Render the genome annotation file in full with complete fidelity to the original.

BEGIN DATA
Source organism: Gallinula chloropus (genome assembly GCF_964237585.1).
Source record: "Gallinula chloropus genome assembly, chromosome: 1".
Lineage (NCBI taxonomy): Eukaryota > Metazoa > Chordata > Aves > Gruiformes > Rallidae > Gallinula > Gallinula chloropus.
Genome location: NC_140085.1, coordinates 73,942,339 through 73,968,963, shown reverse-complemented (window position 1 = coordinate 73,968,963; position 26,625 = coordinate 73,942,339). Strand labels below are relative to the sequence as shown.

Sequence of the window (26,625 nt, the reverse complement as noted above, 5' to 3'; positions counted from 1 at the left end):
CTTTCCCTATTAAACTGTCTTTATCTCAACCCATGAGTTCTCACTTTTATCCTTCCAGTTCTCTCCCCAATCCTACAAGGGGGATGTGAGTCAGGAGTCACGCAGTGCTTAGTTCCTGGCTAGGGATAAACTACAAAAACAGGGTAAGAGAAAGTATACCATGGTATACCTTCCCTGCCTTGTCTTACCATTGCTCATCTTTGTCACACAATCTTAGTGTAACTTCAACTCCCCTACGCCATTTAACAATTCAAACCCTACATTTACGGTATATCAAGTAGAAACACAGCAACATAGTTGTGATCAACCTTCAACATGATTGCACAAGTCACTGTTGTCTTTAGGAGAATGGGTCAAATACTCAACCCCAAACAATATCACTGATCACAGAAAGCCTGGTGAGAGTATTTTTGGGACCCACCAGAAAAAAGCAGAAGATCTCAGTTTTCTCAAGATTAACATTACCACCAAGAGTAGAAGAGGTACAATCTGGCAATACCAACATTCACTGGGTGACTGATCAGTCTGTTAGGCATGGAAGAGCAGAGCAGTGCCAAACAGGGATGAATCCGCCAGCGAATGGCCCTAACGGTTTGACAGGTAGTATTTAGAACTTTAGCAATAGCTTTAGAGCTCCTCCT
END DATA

Source organism: Gallinula chloropus (genome assembly GCF_964237585.1).
Source record: "Gallinula chloropus genome assembly, chromosome: 1".
Lineage (NCBI taxonomy): Eukaryota > Metazoa > Chordata > Aves > Gruiformes > Rallidae > Gallinula > Gallinula chloropus.
Genome location: NC_140085.1, coordinates 73,942,339 through 73,968,963, shown reverse-complemented (window position 1 = coordinate 73,968,963; position 26,625 = coordinate 73,942,339). Strand labels below are relative to the sequence as shown.

Sequence of the window (26,625 nt, the reverse complement as noted above, 5' to 3'; positions counted from 1 at the left end):
CTTTCCCTATTAAACTGTCTTTATCTCAACCCATGAGTTCTCACTTTTATCCTTCCAGTTCTCTCCCCAATCCTACAAGGGGGATGTGAGTCAGGAGTCACGCAGTGCTTAGTTCCTGGCTAGGGATAAACTACAAAAACAGGGTAAGAGAAAGTATACCATGGTATACCTTCCCTGCCTTGTCTTACCATTGCTCATCTTTGTCACACAATCTTAGTGTAACTTCAACTCCCCTACGCCATTTAACAATTCAAACCCTACATTTACGGTATATCAAGTAGAAACACAGCAACATAGTTGTGATCAACCTTCAACATGATTGCACAAGTCACTGTTGTCTTTAGGAGAATGGGTCAAATACTCAACCCCAAACAATATCACTGATCACAGAAAGCCTGGTGAGAGTATTTTTGGGACCCACCAGAAAAAAGCAGAAGATCTCAGTTTTCTCAAGATTAACATTACCACCAAGAGTAGAAGAGGTACAATCTGGCAATACCAACATTCACTGGGTGACTGATCAGTCTGTTAGGCATGGAAGAGCAGAGCAGTGCCAAACAGGGATGAATCCGCCAGCGAATGGCCCTAACGGTTTGACAGGTAGTATTTAGAACTTTAGCAATAGCTTTAGAGCTCCTCCT